I hope this post makes sense when I get through with it. Seasons of de-construction and re-thinking (like the one I am in) can sometimes be exciting and illuminating, sometimes scary. Sometimes I feel like I’m dwelling in utter chaos inside, with no point of reference, wondering which direction “up” is. Add a little sleep deprivation to the mix, and…let’s just say I hope this doesn’t end up sounding like I’ve been spending too much time in the poppy fields.
But as I take a different look at what I grew up in, and compare it to a fresh look at Scripture, one thing that seems to be showing up in my mind over and over is how much we (by “we” I mean the church) are missing the point. A lot of that point-missing, I’m convinced, is largely due to the institutions we (again, the church) have been encased in. And because I’ve been part of that system for so long, I have to include myself in “we” and admit that I’ve spent a great many years “missing the point.”
Here are just a few examples of what I’m thinking about…
- The plan of most churches is to buy land and build buildings, set up programs that will draw people into those buildings–which, in turn, brings in more money, so we can build bigger buildings, hire more staff and have more programs to bring in more people and more money to have more buildings and more staff and more programs to… (ad infinitum). This cyclical pattern causes us to make church size the goal, and we measure our success by how many people are coming each week. Missing the point.
- We build bowling alleys, tennis courts, state-of-the-art video arcades, and even things like merry-go-rounds (in the children’s department) for the stated purpose of drawing more people and helping the “community”. Most of the “community” we’re drawing are existing believers who come in from other, smaller, more struggling churches that can’t “compete”. Most non-Christians still won’t come to our bowling alleys because it’s “church.” Missing the point.
- Because of the high costs of land and mortgages, as well as swollen payrolls and budgets, church leadership increasingly makes decisions based on the financial “bottom line” rather than how to best fulfill the commissions of Jesus. Pastors and leaders become financially dependent on their church machines, and instead of seeking ways to disciple people and help them be Jesus to the world, the goal becomes to keep people (and their money) in the church by whatever means possible. Missing the point.
- Instead of letting Scripture be our plumb line and trying to interpret its meaning and live our lives by it, we become convinced of an opinion and “interpret” Scripture to back up what we already believe to be true. Missing the point.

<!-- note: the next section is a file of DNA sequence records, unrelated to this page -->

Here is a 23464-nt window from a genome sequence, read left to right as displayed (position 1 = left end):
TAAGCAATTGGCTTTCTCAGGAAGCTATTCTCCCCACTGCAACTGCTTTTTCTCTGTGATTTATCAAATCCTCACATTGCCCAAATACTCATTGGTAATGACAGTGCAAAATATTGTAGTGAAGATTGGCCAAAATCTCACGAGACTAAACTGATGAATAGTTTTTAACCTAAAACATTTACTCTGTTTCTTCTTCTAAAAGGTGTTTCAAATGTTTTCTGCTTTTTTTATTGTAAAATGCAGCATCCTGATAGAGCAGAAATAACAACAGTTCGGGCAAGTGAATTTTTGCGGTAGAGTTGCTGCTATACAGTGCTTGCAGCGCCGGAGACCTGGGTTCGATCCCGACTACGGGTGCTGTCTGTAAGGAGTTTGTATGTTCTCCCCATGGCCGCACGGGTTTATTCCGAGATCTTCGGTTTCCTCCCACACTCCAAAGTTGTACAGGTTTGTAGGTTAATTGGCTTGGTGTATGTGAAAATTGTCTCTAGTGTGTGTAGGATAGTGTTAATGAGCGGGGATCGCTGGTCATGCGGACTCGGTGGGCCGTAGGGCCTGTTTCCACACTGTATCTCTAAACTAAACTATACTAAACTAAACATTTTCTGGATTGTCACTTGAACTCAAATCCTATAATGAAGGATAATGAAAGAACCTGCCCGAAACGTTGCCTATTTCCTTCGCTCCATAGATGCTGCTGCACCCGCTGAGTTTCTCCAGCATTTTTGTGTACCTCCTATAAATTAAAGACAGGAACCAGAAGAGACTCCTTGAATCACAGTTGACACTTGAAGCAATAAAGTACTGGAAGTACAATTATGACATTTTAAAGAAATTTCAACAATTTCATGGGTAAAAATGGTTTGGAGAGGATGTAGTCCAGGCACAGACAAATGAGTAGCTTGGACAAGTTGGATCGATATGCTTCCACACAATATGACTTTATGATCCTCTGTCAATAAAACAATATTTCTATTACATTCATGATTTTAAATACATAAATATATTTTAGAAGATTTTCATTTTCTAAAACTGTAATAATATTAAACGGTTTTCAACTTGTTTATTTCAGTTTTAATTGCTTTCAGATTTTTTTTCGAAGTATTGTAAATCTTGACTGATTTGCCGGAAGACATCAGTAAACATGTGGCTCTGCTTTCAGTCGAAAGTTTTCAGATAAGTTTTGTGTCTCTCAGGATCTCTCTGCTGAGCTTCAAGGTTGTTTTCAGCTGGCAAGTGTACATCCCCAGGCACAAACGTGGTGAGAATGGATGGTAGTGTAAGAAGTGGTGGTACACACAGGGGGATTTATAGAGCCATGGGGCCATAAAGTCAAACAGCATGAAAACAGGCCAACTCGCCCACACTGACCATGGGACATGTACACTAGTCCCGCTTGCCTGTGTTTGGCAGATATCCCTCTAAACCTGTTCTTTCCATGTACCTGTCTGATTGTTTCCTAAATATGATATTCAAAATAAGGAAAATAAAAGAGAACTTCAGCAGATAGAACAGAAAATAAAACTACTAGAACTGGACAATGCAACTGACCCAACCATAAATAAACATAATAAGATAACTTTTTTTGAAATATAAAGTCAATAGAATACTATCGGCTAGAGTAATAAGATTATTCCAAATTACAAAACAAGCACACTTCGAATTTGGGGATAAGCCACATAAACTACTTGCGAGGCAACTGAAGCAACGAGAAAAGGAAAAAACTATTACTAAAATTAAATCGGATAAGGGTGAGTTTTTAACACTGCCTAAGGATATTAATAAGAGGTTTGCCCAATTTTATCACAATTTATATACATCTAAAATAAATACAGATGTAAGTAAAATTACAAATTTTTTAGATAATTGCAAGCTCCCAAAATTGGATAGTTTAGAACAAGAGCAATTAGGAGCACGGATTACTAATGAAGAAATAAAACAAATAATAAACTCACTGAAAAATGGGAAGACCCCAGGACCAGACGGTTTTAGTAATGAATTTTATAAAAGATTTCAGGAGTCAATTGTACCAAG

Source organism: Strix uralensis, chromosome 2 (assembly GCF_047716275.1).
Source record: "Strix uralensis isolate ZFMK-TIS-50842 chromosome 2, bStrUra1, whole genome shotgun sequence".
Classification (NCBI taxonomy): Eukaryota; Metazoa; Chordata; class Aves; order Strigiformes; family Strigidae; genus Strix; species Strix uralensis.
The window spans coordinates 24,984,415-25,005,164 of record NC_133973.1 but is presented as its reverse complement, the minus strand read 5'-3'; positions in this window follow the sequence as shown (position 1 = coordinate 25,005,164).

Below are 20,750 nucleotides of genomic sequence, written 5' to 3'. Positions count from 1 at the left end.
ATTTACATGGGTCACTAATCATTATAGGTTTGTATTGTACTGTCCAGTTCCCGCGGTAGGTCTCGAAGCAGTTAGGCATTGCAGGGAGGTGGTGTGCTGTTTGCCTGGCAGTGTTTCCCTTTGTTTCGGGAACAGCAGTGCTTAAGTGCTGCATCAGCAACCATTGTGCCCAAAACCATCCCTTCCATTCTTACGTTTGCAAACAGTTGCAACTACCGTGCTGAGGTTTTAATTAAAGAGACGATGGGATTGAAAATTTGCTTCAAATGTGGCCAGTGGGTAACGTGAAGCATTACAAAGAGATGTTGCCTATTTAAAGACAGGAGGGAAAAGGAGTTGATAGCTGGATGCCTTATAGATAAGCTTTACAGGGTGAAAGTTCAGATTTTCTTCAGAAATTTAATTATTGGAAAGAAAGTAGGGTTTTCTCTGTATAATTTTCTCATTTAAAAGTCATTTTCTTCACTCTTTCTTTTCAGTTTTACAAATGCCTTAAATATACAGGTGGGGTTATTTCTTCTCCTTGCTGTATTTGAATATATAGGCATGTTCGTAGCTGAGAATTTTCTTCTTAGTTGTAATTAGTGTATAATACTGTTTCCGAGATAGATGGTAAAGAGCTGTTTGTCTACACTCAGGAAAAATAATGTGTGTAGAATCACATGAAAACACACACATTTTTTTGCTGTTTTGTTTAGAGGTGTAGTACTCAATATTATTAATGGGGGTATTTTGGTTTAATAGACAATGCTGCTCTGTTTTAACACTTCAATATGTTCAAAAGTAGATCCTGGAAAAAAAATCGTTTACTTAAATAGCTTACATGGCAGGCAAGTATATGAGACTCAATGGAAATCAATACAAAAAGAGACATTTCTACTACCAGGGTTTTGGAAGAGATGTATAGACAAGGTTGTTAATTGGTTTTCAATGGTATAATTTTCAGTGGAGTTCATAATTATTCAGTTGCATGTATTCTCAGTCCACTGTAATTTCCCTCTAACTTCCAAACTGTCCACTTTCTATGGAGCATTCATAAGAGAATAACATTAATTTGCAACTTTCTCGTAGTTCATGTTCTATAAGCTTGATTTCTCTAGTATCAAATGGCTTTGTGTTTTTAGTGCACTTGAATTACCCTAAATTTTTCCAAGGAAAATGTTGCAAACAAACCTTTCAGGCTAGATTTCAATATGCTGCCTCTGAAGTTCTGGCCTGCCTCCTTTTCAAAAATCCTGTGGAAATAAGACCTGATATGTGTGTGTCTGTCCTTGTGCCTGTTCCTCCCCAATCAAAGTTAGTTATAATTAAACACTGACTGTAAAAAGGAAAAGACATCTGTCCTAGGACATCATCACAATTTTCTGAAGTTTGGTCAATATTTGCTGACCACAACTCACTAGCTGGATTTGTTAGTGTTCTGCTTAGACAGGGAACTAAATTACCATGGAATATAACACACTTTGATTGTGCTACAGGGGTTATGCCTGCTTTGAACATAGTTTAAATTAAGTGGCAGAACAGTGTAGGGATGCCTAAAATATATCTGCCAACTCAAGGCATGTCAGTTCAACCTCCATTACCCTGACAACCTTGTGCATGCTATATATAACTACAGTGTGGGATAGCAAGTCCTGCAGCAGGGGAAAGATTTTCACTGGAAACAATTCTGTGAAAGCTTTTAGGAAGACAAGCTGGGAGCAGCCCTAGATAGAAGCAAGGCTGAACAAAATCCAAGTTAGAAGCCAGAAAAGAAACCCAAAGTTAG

There are many other ways I believe we are missing the point, but…you get the idea.
So…you might be thinking, “Okay, big shot, you’ve done so well at pointing out where we’re missing the point…so what is the point?”
Umm…I’m still figuring that out. (Remember, I did include me in “we.”)
Actually, I do think I know what “the point” is…it’s just that I can’t say I have all the answers as far as how to flesh it out.
For the church…I think the point is JESUS. To draw close to Him as individuals, and to help as many others as we can to draw close to Him, too. Everything else is just details. And the problem is not that buildings and programs are inherently bad, but that we are letting the details get in the way. And that’s how we miss the point.
But fleshing that out, as I said, is what this whole re-thinking process is for me. How do we get back to making Jesus the point and not get wrapped up in the details? The first step, I think, is to step back, look at the complicated mess, and see what we can do to simplify. For us, it’s gotten WAY simple. Doing house church for 8 years shows you what you really need as opposed to what is shiny and cool to have. It really changes your perspective on what’s important.
In future blog entries, I hope to tackle some of the “fleshing out” part of this. For now, though…let me just say that simplifying and returning to the “point” is more than just doing less stuff or streamlining our programs. It’s about simplifying our thinking, learning to keep the main thing the main thing–going back to what Jesus actually said and how He lived, and from that, find out how to live that out in our world and culture. I think it’s a lot more simple than what we’ve made it to be.
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